One day I was at Hamilton Square with Daryl Rowe to watch a scheduled team race. I can't recall how we got there. At that time, there was such strong competition that only the current experts were allowed to enter. Newcomers were not encouraged at all as there were always more entries than were wanted by the current establishment. One of the other spectators was a Dutch kid that I had previously been introduced to at the Causeway by my school pal Hans Vos. They had lived at the same Hostel after arriving in Australia. This was Hans Bertina who had built a team racer, but as a newcomer, had never been allowed to compete, despite his enthusiasm.
This day however, there was an unexpected shortage of entries, so he could have flown if only he had brought his plane. He asked if Daryl or myself would fly for him if he got his plane, and I said that I would. We went to his home in Tuart Hill, with me mounted on the pillion of his DKW motor bike to pick up the necessary bits, and returned with me clinging on to the model and accessories. We flew there at Hamilton Square as a team and this arrangement was to continue.
The rules were rather different from those in use now. I still have a copy of the 1956 rule book in my possession and it is a much thinner publication than the current one. In flight, passing could be over or under other planes, I still think that is a good idea. I have seen a few instances even recently when I believe that this would have been safer than the pass over only rule which can force dangerously sudden moves that cause collisions. Whipping was forbidden, but applied surreptitiously to increase the speed of the planes as no one except possibly Len Armour managed to whip the planes back to the pitman"s hand.
The rules also called for a centre post or pylon, which when I first flew was a 44 gallon (200 litre) steel drum. All the pilots had to run around the perimeter of the drum, there was obviously no cutting across the centre of the circle or pivotting on the spot possible. We also flew 4 planes in the circle at a time, so it was very hectic in the centre at sometimes. When the engine cut during the race, the pilot would land it where it wanted to go and the pitman would run to it to refuel and restart the engine. There were no segments in the circle and most of us were not aware of the whipping techniques to get the plane back in the hand of the pitman. On one occasion at the start of a race, one of the entries did a mighty wingover from take off, crashing on the other side of the circle while the other 3 of us were in the air racing. The resulting line tangle was a disaster. I was bound at ankle height with C/L wire around my ankles and around the drum that finally stopped me from moving. I was clinging to the rim of the drum to stop myself from falling over. The wires cut through one of my socks and cut deeply into my leg. Len Armour, who had been flying Noel Mitchell's racer, took the handle from me and as our plane was the last in the air, flew it until he too was tied up and then flew it through huge loops until the fuel ran out. The drum was rather a nuisance at times.
For the next few years I flew as pilot for Hans in FAI and "B" class team racing and later for Geoff Barnes in `C' class. As with all things, practice makes you better, if not perfect, and we got the racers more than just competitive. We standardised on ETA engines as they were very competitive in England, using the .15 Diesel for FAI and the potent Mk 6C for `B' class. `B' class team racing was always my favourite. Although by today"s standards the times were nothing special, they were the best in Western Australia by a good margin (about 117 MPH was the best we ever did). You really knew that you had something quick (and heavy) on the end of the lines and the sound of an ETA .29 at full song was like music to our (now deaf) ears.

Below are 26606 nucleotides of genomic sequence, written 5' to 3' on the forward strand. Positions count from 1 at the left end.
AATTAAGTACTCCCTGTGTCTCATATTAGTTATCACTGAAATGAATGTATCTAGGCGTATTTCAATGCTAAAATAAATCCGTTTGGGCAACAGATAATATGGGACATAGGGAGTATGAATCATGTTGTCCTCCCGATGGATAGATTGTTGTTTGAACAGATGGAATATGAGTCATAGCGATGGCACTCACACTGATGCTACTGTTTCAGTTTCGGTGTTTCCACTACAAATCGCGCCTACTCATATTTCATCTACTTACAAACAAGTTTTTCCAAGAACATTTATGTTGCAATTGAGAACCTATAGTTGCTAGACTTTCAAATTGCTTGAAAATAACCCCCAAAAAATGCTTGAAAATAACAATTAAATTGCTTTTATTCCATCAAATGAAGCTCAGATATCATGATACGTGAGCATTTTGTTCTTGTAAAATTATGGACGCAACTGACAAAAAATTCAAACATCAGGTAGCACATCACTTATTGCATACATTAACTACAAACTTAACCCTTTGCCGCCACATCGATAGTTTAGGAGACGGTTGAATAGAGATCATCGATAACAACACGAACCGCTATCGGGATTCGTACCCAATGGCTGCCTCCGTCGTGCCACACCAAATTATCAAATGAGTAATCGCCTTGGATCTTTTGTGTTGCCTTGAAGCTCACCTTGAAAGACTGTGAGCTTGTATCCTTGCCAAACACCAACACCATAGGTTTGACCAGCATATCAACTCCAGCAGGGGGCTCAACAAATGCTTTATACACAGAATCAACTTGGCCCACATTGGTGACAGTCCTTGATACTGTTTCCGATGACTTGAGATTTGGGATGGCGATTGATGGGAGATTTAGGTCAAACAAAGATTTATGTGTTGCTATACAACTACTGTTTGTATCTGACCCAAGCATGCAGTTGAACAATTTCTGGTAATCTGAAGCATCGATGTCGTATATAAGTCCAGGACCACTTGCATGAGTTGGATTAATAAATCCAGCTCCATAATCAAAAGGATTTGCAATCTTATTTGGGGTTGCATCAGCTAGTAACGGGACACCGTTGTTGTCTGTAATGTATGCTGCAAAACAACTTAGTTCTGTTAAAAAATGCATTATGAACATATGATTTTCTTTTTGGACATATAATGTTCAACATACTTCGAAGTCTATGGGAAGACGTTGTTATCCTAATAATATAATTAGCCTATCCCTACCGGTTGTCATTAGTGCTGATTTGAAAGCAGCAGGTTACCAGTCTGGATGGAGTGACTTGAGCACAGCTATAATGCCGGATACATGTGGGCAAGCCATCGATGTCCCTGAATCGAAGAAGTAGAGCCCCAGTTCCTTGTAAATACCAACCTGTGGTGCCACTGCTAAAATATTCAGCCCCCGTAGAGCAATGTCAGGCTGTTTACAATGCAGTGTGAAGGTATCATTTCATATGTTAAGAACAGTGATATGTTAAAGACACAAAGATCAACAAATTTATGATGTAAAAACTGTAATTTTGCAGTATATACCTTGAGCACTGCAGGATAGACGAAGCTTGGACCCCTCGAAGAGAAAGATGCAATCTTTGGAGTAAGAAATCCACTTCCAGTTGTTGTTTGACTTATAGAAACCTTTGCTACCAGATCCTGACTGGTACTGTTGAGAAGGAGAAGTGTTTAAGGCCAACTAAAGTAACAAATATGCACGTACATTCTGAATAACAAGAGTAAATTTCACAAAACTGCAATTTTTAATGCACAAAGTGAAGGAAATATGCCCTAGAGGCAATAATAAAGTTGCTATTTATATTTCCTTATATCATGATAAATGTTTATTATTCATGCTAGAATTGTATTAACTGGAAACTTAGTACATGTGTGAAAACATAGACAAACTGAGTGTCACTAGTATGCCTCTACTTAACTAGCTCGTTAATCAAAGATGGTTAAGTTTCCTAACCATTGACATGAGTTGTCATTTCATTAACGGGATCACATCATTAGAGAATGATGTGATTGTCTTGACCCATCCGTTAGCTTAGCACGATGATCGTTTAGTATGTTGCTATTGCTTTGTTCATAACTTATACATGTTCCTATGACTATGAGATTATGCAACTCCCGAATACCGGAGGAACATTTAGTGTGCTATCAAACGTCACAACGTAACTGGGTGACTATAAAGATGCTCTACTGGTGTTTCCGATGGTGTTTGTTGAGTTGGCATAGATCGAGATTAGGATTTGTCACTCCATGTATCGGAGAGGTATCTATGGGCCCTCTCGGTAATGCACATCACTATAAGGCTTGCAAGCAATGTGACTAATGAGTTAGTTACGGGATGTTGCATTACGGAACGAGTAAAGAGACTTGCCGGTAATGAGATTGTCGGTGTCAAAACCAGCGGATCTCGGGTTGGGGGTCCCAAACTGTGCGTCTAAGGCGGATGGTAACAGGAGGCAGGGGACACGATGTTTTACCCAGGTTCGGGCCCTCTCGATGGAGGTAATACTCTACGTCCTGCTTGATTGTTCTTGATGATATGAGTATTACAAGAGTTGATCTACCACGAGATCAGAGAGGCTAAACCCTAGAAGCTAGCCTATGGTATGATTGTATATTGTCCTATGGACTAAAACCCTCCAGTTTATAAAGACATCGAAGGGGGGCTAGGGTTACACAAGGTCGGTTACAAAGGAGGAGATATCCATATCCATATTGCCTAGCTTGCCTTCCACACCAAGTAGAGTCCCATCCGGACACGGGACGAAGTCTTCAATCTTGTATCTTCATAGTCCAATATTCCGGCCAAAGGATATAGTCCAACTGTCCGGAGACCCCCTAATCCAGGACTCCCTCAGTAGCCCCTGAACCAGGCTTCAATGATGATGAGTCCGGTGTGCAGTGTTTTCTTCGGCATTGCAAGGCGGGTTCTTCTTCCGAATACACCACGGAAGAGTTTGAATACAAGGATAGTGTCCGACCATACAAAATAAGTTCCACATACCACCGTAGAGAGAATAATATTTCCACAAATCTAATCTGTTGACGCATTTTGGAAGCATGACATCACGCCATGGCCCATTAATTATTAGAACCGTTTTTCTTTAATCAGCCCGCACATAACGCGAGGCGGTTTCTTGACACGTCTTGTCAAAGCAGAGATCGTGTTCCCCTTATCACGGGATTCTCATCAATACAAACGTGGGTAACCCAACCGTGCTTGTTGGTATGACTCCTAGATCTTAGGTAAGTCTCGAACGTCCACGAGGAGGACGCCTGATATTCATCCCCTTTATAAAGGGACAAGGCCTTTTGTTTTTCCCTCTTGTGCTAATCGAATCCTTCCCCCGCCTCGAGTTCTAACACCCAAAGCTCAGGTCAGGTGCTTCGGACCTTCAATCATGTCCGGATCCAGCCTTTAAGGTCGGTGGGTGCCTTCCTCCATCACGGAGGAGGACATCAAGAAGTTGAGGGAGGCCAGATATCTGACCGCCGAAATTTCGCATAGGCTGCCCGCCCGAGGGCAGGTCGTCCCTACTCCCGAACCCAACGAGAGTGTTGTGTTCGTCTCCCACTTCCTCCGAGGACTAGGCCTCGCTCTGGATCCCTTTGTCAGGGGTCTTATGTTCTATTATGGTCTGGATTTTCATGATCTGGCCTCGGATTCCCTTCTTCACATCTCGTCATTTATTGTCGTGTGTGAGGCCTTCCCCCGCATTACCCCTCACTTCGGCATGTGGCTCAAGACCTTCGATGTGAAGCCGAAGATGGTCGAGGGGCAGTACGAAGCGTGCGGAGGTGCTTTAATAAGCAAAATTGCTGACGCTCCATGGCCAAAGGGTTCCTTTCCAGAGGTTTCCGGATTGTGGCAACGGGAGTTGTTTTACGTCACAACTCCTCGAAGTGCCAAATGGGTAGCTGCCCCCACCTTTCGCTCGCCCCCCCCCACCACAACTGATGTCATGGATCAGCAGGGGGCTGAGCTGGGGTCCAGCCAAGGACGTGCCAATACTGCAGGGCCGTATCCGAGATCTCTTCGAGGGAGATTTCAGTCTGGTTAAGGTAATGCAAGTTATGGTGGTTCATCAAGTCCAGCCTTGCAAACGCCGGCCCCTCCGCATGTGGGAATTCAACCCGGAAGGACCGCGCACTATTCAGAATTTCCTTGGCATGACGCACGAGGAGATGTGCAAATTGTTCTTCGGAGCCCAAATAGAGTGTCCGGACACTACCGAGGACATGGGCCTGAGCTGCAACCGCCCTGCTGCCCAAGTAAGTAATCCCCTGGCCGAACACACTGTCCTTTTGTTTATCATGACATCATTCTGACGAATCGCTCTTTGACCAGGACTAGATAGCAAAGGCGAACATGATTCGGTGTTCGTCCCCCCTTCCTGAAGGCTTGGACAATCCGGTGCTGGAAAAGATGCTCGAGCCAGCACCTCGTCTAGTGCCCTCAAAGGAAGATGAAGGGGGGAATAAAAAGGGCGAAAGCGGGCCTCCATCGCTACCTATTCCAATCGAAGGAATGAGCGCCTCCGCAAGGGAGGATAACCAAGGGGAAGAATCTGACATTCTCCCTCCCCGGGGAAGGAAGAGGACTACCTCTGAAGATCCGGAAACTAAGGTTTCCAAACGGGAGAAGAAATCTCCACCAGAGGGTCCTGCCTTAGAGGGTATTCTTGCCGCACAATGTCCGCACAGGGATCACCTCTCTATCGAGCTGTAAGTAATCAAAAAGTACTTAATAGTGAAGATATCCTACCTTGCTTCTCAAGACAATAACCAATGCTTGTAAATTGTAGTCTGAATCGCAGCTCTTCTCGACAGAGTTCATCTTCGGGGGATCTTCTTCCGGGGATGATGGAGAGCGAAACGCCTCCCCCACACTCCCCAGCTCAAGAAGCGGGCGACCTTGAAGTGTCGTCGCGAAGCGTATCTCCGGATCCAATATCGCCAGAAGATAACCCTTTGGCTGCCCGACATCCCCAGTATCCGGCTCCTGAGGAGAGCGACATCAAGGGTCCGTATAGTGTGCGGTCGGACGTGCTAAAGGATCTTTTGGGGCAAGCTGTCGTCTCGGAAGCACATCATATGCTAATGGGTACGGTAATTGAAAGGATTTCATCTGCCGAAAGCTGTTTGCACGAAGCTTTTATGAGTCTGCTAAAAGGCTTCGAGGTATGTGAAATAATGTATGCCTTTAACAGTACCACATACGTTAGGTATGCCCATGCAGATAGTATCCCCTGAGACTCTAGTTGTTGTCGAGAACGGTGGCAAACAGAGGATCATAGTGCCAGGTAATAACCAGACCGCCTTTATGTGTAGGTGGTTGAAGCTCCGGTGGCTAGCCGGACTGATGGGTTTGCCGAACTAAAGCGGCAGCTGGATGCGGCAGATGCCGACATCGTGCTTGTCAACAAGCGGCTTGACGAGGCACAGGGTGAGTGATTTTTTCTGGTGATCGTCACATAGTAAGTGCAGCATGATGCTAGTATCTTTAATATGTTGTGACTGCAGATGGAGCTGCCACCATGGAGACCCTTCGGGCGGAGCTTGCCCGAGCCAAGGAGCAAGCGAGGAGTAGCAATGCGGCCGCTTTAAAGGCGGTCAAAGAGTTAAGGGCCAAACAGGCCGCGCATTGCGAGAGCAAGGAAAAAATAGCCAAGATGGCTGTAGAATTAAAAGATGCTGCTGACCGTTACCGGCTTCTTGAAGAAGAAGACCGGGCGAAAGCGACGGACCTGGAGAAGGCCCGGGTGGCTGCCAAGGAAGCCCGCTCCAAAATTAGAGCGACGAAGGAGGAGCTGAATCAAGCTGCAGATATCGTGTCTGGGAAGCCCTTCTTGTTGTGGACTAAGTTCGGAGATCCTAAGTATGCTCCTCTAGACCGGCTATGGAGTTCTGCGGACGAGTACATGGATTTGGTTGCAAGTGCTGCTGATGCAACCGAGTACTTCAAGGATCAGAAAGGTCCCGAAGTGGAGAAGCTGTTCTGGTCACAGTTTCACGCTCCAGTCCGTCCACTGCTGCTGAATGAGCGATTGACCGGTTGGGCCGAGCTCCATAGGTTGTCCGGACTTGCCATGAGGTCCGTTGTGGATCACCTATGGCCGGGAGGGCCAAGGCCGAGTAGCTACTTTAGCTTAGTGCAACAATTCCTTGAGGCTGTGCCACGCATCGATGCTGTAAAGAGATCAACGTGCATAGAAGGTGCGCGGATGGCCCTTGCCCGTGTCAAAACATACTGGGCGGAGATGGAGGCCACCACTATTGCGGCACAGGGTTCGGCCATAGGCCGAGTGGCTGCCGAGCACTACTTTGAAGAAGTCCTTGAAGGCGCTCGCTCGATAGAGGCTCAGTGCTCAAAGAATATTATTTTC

We caused a stir by turning up at the State Speed Championships in 1963 using a team racer rather than a purpose built Speed model. This wasn"t expected, as team racers are by design, geared as much to economy as to speed, and being larger in dimensions are not expected to excel in outright speed competition. The State record for B class at the time was only around the 100 MPH mark. We had to put up with a lot of comments in sarcastic tones, like: "We've heard about these 100 MPH team racers, but we've never seen one." And so on. After a few other folks had done their best to get speed models going, taking ages as one does with finicky speed motors, and getting fingers thoroughly bitten in the process, we had our turn. I went to the handle by the pylon, and after checking the controls, gave Hans the nod that I was ready. One flick and the ETA .29 burst into life. A bit of fine tuning and we were away to an easy win and a State record in `B' speed at 110.39 MPH on our first flight. That quietened them down a bit, and we sat around and looked smug for the rest of the afternoon. Now they had seen one.
By this time we were going well enough to be almost invincible in the local team racing events. This brought some bad feeling with it and the subject was even raised at Association level. Some public spirited soul said that we were killing the event and tried to ban the Stone/Bertina team from competition. I never really understood why anyone would want to do that. When Hans and myself were being regularly beaten by the invincible Noel Mitchell, it had only served as a spur to goad us on to greater efforts. Fortunately, sanity prevailed and no such unfair action was taken.